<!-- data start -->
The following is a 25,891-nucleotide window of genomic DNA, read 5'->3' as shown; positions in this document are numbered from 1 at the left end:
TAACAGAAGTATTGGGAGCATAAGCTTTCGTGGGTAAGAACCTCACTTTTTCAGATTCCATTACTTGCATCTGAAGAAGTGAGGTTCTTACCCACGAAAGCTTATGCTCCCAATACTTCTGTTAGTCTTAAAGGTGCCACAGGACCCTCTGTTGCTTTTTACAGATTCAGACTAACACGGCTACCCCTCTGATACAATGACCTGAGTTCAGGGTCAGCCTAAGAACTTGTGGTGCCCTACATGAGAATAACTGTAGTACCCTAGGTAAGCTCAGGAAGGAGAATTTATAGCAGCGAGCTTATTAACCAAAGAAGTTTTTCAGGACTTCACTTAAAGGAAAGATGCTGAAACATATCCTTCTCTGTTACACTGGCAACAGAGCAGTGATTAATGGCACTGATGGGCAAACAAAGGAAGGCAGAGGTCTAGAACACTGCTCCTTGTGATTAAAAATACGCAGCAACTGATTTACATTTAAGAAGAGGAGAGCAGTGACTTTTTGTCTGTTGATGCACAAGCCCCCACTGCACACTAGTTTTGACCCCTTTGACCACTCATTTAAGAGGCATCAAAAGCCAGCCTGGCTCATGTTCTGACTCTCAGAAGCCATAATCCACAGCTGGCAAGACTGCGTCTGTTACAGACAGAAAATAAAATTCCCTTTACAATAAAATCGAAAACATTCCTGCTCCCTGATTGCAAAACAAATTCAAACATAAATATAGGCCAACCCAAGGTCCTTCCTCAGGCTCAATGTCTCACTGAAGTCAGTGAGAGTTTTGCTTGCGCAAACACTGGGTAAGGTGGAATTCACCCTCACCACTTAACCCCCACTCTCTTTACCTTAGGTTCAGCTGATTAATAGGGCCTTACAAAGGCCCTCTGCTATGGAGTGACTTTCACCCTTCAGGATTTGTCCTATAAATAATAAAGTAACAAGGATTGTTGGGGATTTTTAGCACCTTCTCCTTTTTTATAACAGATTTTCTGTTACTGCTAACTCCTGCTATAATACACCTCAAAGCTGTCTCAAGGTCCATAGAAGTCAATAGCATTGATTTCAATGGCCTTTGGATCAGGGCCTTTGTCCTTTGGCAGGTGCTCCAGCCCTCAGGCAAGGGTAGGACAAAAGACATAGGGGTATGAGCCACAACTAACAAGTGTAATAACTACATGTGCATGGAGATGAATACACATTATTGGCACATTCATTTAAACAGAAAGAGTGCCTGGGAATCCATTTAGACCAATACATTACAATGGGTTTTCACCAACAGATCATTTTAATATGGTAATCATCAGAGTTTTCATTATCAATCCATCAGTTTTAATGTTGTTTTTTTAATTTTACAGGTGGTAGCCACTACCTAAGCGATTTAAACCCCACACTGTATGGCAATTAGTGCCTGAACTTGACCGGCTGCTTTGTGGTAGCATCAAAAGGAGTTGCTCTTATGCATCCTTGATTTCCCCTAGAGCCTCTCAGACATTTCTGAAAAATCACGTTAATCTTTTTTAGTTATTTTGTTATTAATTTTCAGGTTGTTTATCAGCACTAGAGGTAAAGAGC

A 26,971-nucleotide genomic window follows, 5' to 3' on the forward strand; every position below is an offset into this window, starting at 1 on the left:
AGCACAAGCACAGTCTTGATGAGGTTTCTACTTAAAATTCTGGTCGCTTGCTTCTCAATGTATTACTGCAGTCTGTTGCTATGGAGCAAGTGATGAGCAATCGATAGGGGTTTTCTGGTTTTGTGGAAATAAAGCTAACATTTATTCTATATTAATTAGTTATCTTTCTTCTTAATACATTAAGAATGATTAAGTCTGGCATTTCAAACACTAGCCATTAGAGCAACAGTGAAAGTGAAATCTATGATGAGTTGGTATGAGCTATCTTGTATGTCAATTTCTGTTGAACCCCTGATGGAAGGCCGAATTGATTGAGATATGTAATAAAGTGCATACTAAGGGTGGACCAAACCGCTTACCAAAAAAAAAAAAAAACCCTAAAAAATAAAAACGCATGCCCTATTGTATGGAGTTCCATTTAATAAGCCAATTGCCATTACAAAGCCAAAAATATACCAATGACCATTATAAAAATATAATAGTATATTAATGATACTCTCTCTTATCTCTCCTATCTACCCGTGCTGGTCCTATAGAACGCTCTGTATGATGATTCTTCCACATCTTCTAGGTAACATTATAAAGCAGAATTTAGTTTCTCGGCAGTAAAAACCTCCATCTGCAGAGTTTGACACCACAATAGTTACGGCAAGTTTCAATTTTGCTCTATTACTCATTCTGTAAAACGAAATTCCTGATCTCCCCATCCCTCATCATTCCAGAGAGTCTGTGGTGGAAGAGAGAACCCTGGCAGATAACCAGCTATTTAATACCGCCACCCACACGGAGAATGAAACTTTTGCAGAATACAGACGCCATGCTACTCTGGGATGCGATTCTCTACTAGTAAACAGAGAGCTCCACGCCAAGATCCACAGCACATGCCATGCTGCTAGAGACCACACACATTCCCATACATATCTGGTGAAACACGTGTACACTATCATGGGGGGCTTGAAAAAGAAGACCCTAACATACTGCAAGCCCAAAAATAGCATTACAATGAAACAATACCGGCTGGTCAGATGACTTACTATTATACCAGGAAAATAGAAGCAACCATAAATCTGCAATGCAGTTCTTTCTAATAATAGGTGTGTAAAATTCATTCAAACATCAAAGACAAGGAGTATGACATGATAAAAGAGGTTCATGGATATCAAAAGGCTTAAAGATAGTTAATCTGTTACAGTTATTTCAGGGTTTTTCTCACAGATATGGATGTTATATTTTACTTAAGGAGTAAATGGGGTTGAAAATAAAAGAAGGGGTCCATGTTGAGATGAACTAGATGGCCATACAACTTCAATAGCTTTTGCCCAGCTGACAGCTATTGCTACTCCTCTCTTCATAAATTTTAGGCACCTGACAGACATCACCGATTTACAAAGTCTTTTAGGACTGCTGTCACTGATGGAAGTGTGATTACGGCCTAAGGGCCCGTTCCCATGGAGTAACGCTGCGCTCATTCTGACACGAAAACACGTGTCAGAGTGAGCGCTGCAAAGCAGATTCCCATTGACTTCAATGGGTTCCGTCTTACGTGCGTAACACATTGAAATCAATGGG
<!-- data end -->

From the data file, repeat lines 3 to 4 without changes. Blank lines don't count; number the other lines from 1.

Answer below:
A 26,971-nucleotide genomic window follows, 5' to 3' on the forward strand; every position below is an offset into this window, starting at 1 on the left:
AGCACAAGCACAGTCTTGATGAGGTTTCTACTTAAAATTCTGGTCGCTTGCTTCTCAATGTATTACTGCAGTCTGTTGCTATGGAGCAAGTGATGAGCAATCGATAGGGGTTTTCTGGTTTTGTGGAAATAAAGCTAACATTTATTCTATATTAATTAGTTATCTTTCTTCTTAATACATTAAGAATGATTAAGTCTGGCATTTCAAACACTAGCCATTAGAGCAACAGTGAAAGTGAAATCTATGATGAGTTGGTATGAGCTATCTTGTATGTCAATTTCTGTTGAACCCCTGATGGAAGGCCGAATTGATTGAGATATGTAATAAAGTGCATACTAAGGGTGGACCAAACCGCTTACCAAAAAAAAAAAAAAACCCTAAAAAATAAAAACGCATGCCCTATTGTATGGAGTTCCATTTAATAAGCCAATTGCCATTACAAAGCCAAAAATATACCAATGACCATTATAAAAATATAATAGTATATTAATGATACTCTCTCTTATCTCTCCTATCTACCCGTGCTGGTCCTATAGAACGCTCTGTATGATGATTCTTCCACATCTTCTAGGTAACATTATAAAGCAGAATTTAGTTTCTCGGCAGTAAAAACCTCCATCTGCAGAGTTTGACACCACAATAGTTACGGCAAGTTTCAATTTTGCTCTATTACTCATTCTGTAAAACGAAATTCCTGATCTCCCCATCCCTCATCATTCCAGAGAGTCTGTGGTGGAAGAGAGAACCCTGGCAGATAACCAGCTATTTAATACCGCCACCCACACGGAGAATGAAACTTTTGCAGAATACAGACGCCATGCTACTCTGGGATGCGATTCTCTACTAGTAAACAGAGAGCTCCACGCCAAGATCCACAGCACATGCCATGCTGCTAGAGACCACACACATTCCCATACATATCTGGTGAAACACGTGTACACTATCATGGGGGGCTTGAAAAAGAAGACCCTAACATACTGCAAGCCCAAAAATAGCATTACAATGAAACAATACCGGCTGGTCAGATGACTTACTATTATACCAGGAAAATAGAAGCAACCATAAATCTGCAATGCAGTTCTTTCTAATAATAGGTGTGTAAAATTCATTCAAACATCAAAGACAAGGAGTATGACATGATAAAAGAGGTTCATGGATATCAAAAGGCTTAAAGATAGTTAATCTGTTACAGTTATTTCAGGGTTTTTCTCACAGATATGGATGTTATATTTTACTTAAGGAGTAAATGGGGTTGAAAATAAAAGAAGGGGTCCATGTTGAGATGAACTAGATGGCCATACAACTTCAATAGCTTTTGCCCAGCTGACAGCTATTGCTACTCCTCTCTTCATAAATTTTAGGCACCTGACAGACATCACCGATTTACAAAGTCTTTTAGGACTGCTGTCACTGATGGAAGTGTGATTACGGCCTAAGGGCCCGTTCCCATGGAGTAACGCTGCGCTCATTCTGACACGAAAACACGTGTCAGAGTGAGCGCTGCAAAGCAGATTCCCATTGACTTCAATGGGTTCCGTCTTACGTGCGTAACACATTGAAATCAATGGG